If the photo below looks familiar – bed, curtain, vase, mug - there’s a reason for it. That brass-framed queen size bed was the setting for many a breakfast-in-bed growing up in the small town of Northfield, Minnesota.
It was only while at my parents this weekend, flipping through photo albums looking for appropriate Mother’s Day photos, that I noticed the bed as a familiar constant throughout my formative years.
What would begin under the guise of breakfast for a special occasion would quickly end-up with our nuclear family of four on, or in the bed.
As an added bonus, the brass bed frame doubled as an impromptu jungle gym for my sister, and the hollow tubes a secret safety deposit for cash and jewelry. My sister describes the bed as “possessing some sort of magical powers.” I don’t think she was that far off.
But I digress. This post is supposed to be a (belated) Mother’s Day post for my Mom. “Mom,” “Mommy,” “Maaaaahhhhhh (teenage years!) ,”and rarely, for effect (or affect), “Mo-ther.”
Growing up my sister and I told our Mom she was the Bestest Mommy in the whole wide world. Not sure how it began, though I suspect my sister used it thinking it was a real word and it stuck.
I also believed – and still do – I had the prettiest, most glamorous Mom around. Very Sophia Loren don’t you think (of course she doesn’t think so!)? I loved watching her get ready to go out with my Dad on the rare occasions they left us at home with a sitter.
Other Moms work comfortable shoes and khaki’s but I don’t have a single memory of my Mom wearing anything other than a skirt or dress with heels. Her friends joked that she must wear heels to bed! And I’m dead serious when I tell you she didn’t wear her first pair of jeans until the mid 1990s.
She came to this country in her late twenties from the Middle East, with English as her third (fourth?) language. Not knowing the customs she raised a family first in the Mid-West and then the South. No easy task.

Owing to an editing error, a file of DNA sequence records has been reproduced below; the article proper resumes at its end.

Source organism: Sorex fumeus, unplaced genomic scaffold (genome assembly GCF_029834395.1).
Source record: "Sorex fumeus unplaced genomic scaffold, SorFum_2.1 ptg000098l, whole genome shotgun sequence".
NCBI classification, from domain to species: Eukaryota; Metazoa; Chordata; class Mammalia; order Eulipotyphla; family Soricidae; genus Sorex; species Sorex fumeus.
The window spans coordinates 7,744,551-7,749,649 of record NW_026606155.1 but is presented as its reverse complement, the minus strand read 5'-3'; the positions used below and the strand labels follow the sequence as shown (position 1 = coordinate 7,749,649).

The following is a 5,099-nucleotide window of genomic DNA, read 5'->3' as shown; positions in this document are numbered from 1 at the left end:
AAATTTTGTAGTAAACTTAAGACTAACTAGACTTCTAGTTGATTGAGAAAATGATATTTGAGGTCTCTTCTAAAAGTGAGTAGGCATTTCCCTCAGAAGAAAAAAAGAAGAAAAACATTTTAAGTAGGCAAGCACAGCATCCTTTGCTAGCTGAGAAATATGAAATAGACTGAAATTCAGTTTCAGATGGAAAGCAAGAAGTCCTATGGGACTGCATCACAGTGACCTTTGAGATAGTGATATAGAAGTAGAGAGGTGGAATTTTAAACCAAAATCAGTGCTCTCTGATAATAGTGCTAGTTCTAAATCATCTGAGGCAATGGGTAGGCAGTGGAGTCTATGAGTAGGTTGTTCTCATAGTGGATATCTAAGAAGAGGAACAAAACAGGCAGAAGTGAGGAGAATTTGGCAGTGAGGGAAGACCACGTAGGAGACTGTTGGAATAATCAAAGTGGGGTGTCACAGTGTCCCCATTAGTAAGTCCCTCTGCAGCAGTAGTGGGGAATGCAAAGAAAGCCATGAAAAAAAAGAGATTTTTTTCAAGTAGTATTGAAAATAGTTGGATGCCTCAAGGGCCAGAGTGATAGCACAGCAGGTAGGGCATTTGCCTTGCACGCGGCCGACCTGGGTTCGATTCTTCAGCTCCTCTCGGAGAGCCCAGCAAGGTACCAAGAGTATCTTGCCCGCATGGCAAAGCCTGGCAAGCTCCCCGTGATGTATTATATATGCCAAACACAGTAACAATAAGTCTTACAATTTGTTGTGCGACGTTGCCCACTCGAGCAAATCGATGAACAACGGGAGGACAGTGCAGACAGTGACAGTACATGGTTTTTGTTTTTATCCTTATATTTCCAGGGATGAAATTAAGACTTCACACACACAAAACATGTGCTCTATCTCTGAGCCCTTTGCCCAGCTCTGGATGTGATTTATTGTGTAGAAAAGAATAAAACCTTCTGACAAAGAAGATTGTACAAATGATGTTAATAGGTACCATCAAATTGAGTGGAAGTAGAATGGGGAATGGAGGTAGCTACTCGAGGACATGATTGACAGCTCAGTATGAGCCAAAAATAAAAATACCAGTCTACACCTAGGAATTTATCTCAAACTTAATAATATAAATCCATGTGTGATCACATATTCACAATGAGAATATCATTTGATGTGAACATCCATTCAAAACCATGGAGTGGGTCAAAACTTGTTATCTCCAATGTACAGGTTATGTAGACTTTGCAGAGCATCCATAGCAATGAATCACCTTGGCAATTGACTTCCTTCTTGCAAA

I was born when my parents lived in student housing while my dad worked on his PhD. Being the first-born I had the distinct pleasure of making her a Mom. Even now, when it’s my Birthday she’ll call me with “real-time” updates:
“Right now, X years ago, your Daddy and I were driving to UCLA hospital….”
“Right now, X years ago I was in my 10th hour of labor (yikes!)…”
When I was born she thought I was mad at her. Apparently my journey had been an arduous one and left me rather battle worn. She claims I gave her a dirty look indicating I was not pleased (or as she was convinced, that I didn’t love her!).
I was an active child. One might even say i was overactive, or hyper. According to my Mom, it began in eutero with incessant late night performances of River Dance with her rib cage as the dance floor.
We moved to Minnesota when I was four or five years of age. That’s where my sister was born (I requested her, but that’s another story) and where I spent my formative years. It was a town with a welcome sign that actually read “cows, colleges and contentment.”
Unlike most GenXers my sister and I were not latchkey kids (though it turns out my sister had a secret hankering to be!). In retrospect we were surprisingly “Leave it to Beaver.”
Dad brought home the “bacon” and Mom”fried it up” (aka managed the money!). I feel fortunate to have had my Mom at home growing up. It’s a luxury most in my generation cannot afford if they wanted it.
Looking at those photos of breakfasts in the brass bed, I wonder what we were thinking. If I were to take a guess I’d say I was most likely focused on getting the prime spot in the bed and/or eating some of my Mom’s celebratory croissant (I distinctly recall when she went on her cottage cheese and cantaloupe phase – blech, no fun!).
Thanks to my Mom, my sister and I experienced a childhood blissfully unaware of the heartbreak and suffering that awaited us in the real world. We lived in a safe and warm cocoon where nothing bad could possible happen. A very, very large brass bed. One might even describe it as…magical?
Sometimes when I’m at home with my parents and we’re hanging out in the living room (preferably in front of a roaring fire with an open bottle of wine – thanks Dad!), I put my head on my Mom’s tummy. And I not-so-jokingly ask if I can go back in please.
Sadly it’s not to be. But I can climb the stairs to the guest room (“my” room) and crawl into that queen size brass bed, now slightly dented and scratched. And as I drift off to sleep I tell myself I won’t forget to check the frame for forgotten jewels in the morning…
Love you Mommy, you are still the BESTEST
xoxo, Your Girls